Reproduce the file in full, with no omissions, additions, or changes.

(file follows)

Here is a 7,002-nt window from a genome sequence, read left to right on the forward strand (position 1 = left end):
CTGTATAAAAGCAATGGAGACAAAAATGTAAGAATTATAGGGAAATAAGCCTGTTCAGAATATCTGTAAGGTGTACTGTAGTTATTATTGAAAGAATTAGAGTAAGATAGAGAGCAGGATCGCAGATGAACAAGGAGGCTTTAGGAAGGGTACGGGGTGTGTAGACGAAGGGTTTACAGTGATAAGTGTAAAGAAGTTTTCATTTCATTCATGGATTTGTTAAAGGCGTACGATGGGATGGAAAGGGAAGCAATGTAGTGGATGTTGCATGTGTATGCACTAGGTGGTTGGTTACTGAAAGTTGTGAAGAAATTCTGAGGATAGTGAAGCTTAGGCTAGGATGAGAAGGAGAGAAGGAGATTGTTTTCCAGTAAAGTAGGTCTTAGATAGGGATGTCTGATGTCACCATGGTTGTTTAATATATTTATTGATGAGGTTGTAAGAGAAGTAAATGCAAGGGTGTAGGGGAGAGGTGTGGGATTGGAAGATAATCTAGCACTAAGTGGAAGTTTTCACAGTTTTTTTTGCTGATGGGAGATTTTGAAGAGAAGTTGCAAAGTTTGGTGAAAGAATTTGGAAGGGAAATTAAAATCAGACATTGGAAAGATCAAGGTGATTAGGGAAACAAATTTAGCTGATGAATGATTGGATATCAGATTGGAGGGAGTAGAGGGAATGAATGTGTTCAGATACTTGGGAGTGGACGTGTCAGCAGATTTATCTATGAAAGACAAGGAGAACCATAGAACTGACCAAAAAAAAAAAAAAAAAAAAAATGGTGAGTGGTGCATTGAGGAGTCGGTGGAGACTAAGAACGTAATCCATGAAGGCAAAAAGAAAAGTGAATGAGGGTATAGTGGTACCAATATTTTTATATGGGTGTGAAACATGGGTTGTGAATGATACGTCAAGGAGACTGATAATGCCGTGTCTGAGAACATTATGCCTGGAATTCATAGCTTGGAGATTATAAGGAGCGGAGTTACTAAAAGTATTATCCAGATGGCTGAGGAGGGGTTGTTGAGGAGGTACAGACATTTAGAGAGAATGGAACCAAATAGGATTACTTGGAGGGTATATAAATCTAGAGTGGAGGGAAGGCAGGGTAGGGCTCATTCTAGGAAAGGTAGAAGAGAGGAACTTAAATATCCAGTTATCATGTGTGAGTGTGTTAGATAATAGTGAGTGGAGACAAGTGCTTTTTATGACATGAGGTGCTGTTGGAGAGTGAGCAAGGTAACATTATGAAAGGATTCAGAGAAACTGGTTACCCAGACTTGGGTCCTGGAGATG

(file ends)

Here is a 7,002-nt window from a genome sequence, read left to right on the forward strand (position 1 = left end):
CTGTATAAAAGCAATGGAGACAAAAATGTAAGAATTATAGGGAAATAAGCCTGTTCAGAATATCTGTAAGGTGTACTGTAGTTATTATTGAAAGAATTAGAGTAAGATAGAGAGCAGGATCGCAGATGAACAAGGAGGCTTTAGGAAGGGTACGGGGTGTGTAGACGAAGGGTTTACAGTGATAAGTGTAAAGAAGTTTTCATTTCATTCATGGATTTGTTAAAGGCGTACGATGGGATGGAAAGGGAAGCAATGTAGTGGATGTTGCATGTGTATGCACTAGGTGGTTGGTTACTGAAAGTTGTGAAGAAATTCTGAGGATAGTGAAGCTTAGGCTAGGATGAGAAGGAGAGAAGGAGATTGTTTTCCAGTAAAGTAGGTCTTAGATAGGGATGTCTGATGTCACCATGGTTGTTTAATATATTTATTGATGAGGTTGTAAGAGAAGTAAATGCAAGGGTGTAGGGGAGAGGTGTGGGATTGGAAGATAATCTAGCACTAAGTGGAAGTTTTCACAGTTTTTTTTGCTGATGGGAGATTTTGAAGAGAAGTTGCAAAGTTTGGTGAAAGAATTTGGAAGGGAAATTAAAATCAGACATTGGAAAGATCAAGGTGATTAGGGAAACAAATTTAGCTGATGAATGATTGGATATCAGATTGGAGGGAGTAGAGGGAATGAATGTGTTCAGATACTTGGGAGTGGACGTGTCAGCAGATTTATCTATGAAAGACAAGGAGAACCATAGAACTGACCAAAAAAAAAAAAAAAAAAAAAATGGTGAGTGGTGCATTGAGGAGTCGGTGGAGACTAAGAACGTAATCCATGAAGGCAAAAAGAAAAGTGAATGAGGGTATAGTGGTACCAATATTTTTATATGGGTGTGAAACATGGGTTGTGAATGATACGTCAAGGAGACTGATAATGCCGTGTCTGAGAACATTATGCCTGGAATTCATAGCTTGGAGATTATAAGGAGCGGAGTTACTAAAAGTATTATCCAGATGGCTGAGGAGGGGTTGTTGAGGAGGTACAGACATTTAGAGAGAATGGAACCAAATAGGATTACTTGGAGGGTATATAAATCTAGAGTGGAGGGAAGGCAGGGTAGGGCTCATTCTAGGAAAGGTAGAAGAGAGGAACTTAAATATCCAGTTATCATGTGTGAGTGTGTTAGATAATAGTGAGTGGAGACAAGTGCTTTTTATGACATGAGGTGCTGTTGGAGAGTGAGCAAGGTAACATTATGAAAGGATTCAGAGAAACTGGTTACCCAGACTTGGGTCCTGGAGATG